Rafael Pass: Analysis of the Blockchain Protocol in Asynchronous Networks

Speaker: Rafael Pass

Date: Friday, May 06, 2016

Time: 10:30 AM to 12:00 PM

Public: Yes

Location: Hewlett, Gates Bldg, G882

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Host: Vinod Vaikuntanathan

Contact: Deborah Goodwin, 617.324.7303, dlehto@csail.mit.edu

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Reminders to: seminars@csail.mit.edu, cis-seminars@csail.mit.edu

Reminder Subject: TALK: Rafael Pass: Analysis of the Blockchain Protocol in Asynchronous Networks

Abstract:

Nakamoto’s famous blockchain protocol enables achieving consensus in a so-called *permissionless* setting—anyone can join (or leave) the protocol execution, and the protocol instructions do not depend on the identities of the players. His ingenious protocol prevents “sybil attacks” (where an adversary spawns any number of new players) by relying on computational puzzles (a.k.a. “moderately hard functions”) introduced by Dwork and Naor (Crypto’92).

Prior works that analyze the blockchain protocol either make the simplifying assumption that network channels are fully synchronous (i.e. messages are instantly delivered without delays) (Garay et al, Eurocrypt’15) or only consider specific attacks (Nakamoto’08; Sampolinsky and Zohar, FinancialCrypt’15); additionally, as far as we know, none of them deal with players joining or leaving the protocol.

We prove that the blockchain consensus mechanism satisfies a strong forms of consistency and liveness in an asynchronous network with adversarial delays that are a-priori bounded, within a formal model allowing for adaptive corruption and spawning of new players, assuming that the computational puzzle is modeled as a random oracle. (We complement this result by showing a simple attack against the blockchain protocol in a fully asynchronous setting, showing that the “puzzle-hardness” needs to be appropriately set as a function of the maximum network delay.)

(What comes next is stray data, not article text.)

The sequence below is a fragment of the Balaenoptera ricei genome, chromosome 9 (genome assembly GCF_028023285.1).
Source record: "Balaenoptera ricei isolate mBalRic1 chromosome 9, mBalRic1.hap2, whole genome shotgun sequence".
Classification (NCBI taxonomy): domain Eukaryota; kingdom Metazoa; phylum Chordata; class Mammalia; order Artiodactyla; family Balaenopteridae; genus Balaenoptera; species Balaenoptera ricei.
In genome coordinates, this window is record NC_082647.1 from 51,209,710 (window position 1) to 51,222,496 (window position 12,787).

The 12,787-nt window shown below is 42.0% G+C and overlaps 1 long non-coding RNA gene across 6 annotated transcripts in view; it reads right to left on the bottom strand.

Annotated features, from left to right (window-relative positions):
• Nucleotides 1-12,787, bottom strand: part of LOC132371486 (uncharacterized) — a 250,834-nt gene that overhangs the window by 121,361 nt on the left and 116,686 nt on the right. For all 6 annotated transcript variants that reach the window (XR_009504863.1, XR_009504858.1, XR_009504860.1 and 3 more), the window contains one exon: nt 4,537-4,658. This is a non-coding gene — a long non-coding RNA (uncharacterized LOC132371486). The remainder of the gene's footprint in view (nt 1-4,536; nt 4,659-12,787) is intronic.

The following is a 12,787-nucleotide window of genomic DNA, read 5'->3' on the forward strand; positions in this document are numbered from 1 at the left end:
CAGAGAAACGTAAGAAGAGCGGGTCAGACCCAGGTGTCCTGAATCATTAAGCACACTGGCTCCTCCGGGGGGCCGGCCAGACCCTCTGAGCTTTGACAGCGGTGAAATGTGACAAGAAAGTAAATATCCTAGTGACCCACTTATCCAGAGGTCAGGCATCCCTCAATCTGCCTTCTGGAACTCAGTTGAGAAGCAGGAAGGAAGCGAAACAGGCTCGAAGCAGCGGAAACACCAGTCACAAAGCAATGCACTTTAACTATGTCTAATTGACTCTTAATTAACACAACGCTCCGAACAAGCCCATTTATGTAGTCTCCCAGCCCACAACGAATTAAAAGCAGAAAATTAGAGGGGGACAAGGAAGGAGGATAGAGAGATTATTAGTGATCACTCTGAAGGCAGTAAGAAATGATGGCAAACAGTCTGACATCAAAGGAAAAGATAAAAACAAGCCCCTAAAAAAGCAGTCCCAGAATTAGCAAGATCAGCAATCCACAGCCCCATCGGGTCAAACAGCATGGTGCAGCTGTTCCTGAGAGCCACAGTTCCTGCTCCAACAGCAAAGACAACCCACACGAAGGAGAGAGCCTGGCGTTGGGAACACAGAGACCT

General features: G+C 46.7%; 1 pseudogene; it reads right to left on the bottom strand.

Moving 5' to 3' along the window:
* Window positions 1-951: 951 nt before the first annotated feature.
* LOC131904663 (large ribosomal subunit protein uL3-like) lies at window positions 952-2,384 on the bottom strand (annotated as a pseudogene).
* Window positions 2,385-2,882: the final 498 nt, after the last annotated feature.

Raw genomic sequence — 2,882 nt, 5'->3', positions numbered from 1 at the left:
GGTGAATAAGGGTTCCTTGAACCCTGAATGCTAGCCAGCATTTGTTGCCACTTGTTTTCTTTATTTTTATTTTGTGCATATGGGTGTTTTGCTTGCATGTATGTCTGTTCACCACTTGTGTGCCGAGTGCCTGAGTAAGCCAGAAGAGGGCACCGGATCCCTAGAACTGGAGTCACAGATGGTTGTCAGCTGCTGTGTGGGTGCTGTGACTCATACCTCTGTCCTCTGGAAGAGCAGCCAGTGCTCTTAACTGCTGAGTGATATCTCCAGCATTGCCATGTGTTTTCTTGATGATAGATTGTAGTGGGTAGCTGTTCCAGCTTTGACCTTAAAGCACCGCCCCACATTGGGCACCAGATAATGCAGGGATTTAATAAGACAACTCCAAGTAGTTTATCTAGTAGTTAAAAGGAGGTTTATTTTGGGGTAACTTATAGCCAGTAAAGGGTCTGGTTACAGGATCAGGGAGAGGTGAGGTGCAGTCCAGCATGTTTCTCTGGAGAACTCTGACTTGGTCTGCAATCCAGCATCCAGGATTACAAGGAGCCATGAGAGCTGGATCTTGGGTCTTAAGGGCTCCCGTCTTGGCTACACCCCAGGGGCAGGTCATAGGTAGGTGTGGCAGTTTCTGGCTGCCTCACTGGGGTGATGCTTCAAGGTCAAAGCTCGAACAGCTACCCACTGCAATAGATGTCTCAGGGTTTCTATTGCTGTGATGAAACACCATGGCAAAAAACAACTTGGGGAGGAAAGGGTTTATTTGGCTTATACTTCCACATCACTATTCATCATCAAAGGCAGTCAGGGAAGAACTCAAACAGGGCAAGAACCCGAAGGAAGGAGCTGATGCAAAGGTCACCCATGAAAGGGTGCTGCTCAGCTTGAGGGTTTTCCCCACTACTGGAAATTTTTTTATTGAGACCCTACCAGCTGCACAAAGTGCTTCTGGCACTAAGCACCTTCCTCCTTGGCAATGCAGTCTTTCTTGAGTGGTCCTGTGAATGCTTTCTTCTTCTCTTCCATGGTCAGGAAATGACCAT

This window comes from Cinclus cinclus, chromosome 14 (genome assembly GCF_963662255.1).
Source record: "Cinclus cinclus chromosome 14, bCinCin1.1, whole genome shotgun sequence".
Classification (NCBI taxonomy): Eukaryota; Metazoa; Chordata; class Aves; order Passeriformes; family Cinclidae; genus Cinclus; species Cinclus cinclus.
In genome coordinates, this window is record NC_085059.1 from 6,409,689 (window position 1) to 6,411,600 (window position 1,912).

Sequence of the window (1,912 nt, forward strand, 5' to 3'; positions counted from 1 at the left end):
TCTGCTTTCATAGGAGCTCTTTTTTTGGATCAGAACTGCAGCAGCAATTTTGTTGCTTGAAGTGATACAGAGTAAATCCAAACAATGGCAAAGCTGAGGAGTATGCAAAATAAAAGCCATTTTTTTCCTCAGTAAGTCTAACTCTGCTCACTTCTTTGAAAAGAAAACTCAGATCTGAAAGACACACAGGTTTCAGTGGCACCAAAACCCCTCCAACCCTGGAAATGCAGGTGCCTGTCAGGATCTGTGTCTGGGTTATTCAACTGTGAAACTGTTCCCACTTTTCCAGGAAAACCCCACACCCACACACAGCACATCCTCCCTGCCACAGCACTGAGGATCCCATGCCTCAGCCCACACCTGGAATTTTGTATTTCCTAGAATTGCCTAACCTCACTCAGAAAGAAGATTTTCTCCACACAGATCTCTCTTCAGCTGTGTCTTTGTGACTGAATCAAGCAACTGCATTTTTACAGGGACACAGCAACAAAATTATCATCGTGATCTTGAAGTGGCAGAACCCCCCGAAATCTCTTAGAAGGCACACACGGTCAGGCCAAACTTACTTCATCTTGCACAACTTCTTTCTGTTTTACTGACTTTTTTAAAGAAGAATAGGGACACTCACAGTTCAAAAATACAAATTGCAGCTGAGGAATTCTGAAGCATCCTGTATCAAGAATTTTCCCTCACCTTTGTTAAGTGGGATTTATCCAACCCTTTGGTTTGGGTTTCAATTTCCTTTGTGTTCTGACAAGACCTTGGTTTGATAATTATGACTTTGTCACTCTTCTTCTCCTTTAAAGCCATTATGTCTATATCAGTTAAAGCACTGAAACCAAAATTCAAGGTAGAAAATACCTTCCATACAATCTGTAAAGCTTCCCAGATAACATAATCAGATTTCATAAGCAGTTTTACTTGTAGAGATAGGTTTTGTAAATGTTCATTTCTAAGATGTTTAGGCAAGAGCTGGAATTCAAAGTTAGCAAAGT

As an independent contribution, we define an abstract notion of a blockchain protocol and identify appropriate security properties of such protocols; we prove that Nakamoto’s blockchain protocol satisfies them and that these properties are sufficient for typical applications. We finally show how to use our analysis to build *new* blockchain protocols that overcome some of the bottlenecks in Nakamoto’s original protocol.
The analysis of Nakamoto’s blockchain is based on joint work with Lior Seeman and abhi shelat, and new blockchain protocols are based on joint work with Elaine Shi.
No prior knowledge of Bitcoin or the blockchain will be assumed.

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See other events that are part of the Cryptography and Information Security (CIS) Seminar Series 2016.

Created by Deborah Goodwin Email at Monday, May 02, 2016 at 2:05 PM.